25 When they found him on the other side of the lake, they asked him, “Rabbi, when did you get here?”
The story of Jesus feeding the five thousand is the context for today’s Gospel lesson from John chapter 6. For our Gospel writer John, that context also included the experience he and the other disciples had later that same night, when Jesus walked to them in their boat across the waters of the Sea of Galilee. If last Sunday had not also been the Feast of St. James, we would have heard about the miracle of the loaves and fishes, and the miracle of walking on water last week. This year we are moving through the Gospel of Mark, but actually, the creators of the lectionary we follow have moved us over into the sixth chapter of John’s Gospel for the month of August. John chapter six covers the same two miracles as Mark’s Gospel, but it also includes this teaching of Jesus on the bread of life, which isn’t in Mark’s Gospel. For the month of August, we will be moving through John chapter six, before we go back to Mark in September.
The people had followed Jesus across the Sea of Galilee because they had heard him teach about God in remarkable ways, and they had seen him perform amazing miracles of healing and raising people from the dead. When he managed to feed a crowd of thousands by multiplying five barley loaves and two small fish, they were ready to crown him king, whether he wanted them to or not. Jesus retreated from them further into the wilderness to be alone, and his disciples left for the other side of the sea in a boat. In the dark, the people didn’t see Jesus walk across the water to join the disciples. The next morning, they wake up, and he’s gone, but they aren’t ready to lose sight of a man who can provide food in a wasteland. They set off across the sea after him. “Rabbi, when did you get here?” This scene always reminds me of the Pixar movie The Incredibles, when Mr. Incredible comes home after a long day, and gets mad and picks up his car to throw it but then he notices their little neighbor boy on his tricycle, and they’re supposed to be hiding and not using their powers, so he doesn’t say anything, but sets the car back down and tries to pretend nothing happened. And then another day he comes home again, just the same way, and sees the neighbor boy sitting at the end of his driveway staring, so he asks, “What are you waiting for?” and the kid says “I don’t know, something amazing I guess.” The crowds that follow Jesus in the Gospels are like that little boy. “What are you waiting for?” “I don’t know, something amazing I guess.”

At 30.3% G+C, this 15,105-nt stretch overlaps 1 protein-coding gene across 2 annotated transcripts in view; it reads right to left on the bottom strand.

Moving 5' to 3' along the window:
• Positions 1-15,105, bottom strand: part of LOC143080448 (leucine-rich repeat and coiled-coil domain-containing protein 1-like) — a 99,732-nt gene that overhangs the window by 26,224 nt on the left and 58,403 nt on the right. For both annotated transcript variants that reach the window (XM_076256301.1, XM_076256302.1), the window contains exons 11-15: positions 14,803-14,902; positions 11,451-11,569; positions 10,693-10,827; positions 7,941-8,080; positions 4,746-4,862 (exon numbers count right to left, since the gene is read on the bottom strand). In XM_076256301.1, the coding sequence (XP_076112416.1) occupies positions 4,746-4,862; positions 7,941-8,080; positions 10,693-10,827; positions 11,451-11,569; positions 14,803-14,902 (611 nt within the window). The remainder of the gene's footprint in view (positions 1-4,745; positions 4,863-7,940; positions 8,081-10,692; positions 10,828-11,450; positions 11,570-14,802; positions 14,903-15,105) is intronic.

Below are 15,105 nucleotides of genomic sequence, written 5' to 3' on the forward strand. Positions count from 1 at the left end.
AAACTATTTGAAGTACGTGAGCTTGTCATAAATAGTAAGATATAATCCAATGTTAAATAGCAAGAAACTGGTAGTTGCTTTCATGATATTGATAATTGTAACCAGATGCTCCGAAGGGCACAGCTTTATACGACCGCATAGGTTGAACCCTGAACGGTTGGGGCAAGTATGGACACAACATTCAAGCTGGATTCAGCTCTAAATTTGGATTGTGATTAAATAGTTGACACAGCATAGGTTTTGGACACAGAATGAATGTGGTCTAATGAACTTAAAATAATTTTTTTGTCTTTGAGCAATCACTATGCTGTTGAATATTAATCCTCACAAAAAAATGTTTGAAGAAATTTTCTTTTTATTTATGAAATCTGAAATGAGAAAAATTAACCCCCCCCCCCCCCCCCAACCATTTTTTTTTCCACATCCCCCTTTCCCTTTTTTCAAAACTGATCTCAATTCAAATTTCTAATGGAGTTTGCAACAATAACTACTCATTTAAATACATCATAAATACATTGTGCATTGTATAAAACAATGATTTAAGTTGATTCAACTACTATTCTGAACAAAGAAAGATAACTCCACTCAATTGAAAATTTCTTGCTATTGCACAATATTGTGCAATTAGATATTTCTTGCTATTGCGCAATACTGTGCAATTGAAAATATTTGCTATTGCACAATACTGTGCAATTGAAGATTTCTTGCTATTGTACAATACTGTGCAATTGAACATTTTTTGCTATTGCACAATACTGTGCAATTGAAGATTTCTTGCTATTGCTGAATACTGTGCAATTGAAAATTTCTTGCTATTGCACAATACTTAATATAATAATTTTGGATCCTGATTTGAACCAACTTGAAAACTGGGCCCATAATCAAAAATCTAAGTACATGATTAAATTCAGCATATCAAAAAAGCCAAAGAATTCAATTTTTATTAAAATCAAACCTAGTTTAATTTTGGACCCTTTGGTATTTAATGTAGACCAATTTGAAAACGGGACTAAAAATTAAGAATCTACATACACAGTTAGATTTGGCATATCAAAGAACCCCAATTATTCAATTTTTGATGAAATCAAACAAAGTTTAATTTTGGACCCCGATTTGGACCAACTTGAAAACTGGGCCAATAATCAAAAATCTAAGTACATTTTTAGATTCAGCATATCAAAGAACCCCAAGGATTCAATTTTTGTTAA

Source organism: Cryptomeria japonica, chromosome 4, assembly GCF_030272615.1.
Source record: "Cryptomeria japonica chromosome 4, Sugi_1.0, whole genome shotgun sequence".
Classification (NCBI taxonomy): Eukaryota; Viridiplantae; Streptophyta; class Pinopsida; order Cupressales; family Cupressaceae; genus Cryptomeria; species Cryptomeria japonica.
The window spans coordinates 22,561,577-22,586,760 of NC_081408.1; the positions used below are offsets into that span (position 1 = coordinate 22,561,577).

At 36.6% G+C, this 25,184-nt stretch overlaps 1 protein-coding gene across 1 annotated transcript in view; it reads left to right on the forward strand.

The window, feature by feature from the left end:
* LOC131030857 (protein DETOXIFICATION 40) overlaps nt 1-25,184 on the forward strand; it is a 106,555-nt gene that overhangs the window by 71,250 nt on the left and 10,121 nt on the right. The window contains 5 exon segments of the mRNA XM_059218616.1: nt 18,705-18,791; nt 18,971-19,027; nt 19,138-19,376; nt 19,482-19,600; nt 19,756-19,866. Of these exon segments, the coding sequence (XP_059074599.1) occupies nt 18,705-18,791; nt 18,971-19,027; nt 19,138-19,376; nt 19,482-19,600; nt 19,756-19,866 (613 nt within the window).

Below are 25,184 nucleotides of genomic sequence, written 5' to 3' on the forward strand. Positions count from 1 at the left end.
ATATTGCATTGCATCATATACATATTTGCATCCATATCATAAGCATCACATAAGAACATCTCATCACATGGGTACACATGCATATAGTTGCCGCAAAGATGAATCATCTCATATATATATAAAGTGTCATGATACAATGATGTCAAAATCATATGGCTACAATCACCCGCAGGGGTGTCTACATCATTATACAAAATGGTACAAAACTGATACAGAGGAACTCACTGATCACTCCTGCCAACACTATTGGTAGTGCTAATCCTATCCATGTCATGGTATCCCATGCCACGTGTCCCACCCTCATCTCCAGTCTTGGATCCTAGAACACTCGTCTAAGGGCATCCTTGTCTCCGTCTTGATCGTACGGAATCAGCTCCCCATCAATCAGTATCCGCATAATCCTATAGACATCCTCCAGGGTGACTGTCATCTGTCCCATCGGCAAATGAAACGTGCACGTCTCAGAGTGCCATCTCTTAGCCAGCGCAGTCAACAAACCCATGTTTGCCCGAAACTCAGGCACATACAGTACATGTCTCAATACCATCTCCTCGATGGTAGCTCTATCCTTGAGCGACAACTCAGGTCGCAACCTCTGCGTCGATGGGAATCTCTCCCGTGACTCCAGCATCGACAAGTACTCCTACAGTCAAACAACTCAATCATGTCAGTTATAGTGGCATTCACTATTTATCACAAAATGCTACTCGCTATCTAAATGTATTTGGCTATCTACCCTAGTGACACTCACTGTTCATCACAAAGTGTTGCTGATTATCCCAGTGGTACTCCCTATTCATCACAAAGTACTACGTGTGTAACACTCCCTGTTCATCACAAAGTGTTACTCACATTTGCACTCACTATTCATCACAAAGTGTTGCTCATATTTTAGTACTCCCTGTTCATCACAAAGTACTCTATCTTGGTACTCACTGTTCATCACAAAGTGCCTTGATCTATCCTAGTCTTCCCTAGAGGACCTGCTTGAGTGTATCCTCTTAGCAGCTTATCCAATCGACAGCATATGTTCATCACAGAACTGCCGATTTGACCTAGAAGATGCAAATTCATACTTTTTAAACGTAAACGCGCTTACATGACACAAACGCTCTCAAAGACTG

And while it’s always a good thing to follow Jesus, your motivation in doing so matters. Following Jesus because you want to see “something amazing I guess,” or because he can fill your belly, is not good enough. Jesus calls the crowd out on this. “You are looking for me not because you saw miraculous signs but because you ate the loaves and had your fill.” Miraculous signs, which Jesus has been doing all along, are deeds that are full of significance, revealing Jesus’ identity and God’s saving activity in his ministry. The people had seen the miracle, but it did not focus their attention on Jesus. Rather, they saw him as a means to the filling of their stomachs. But Jesus did not come to fill stomachs with food, but to fill lives with the very presence of God.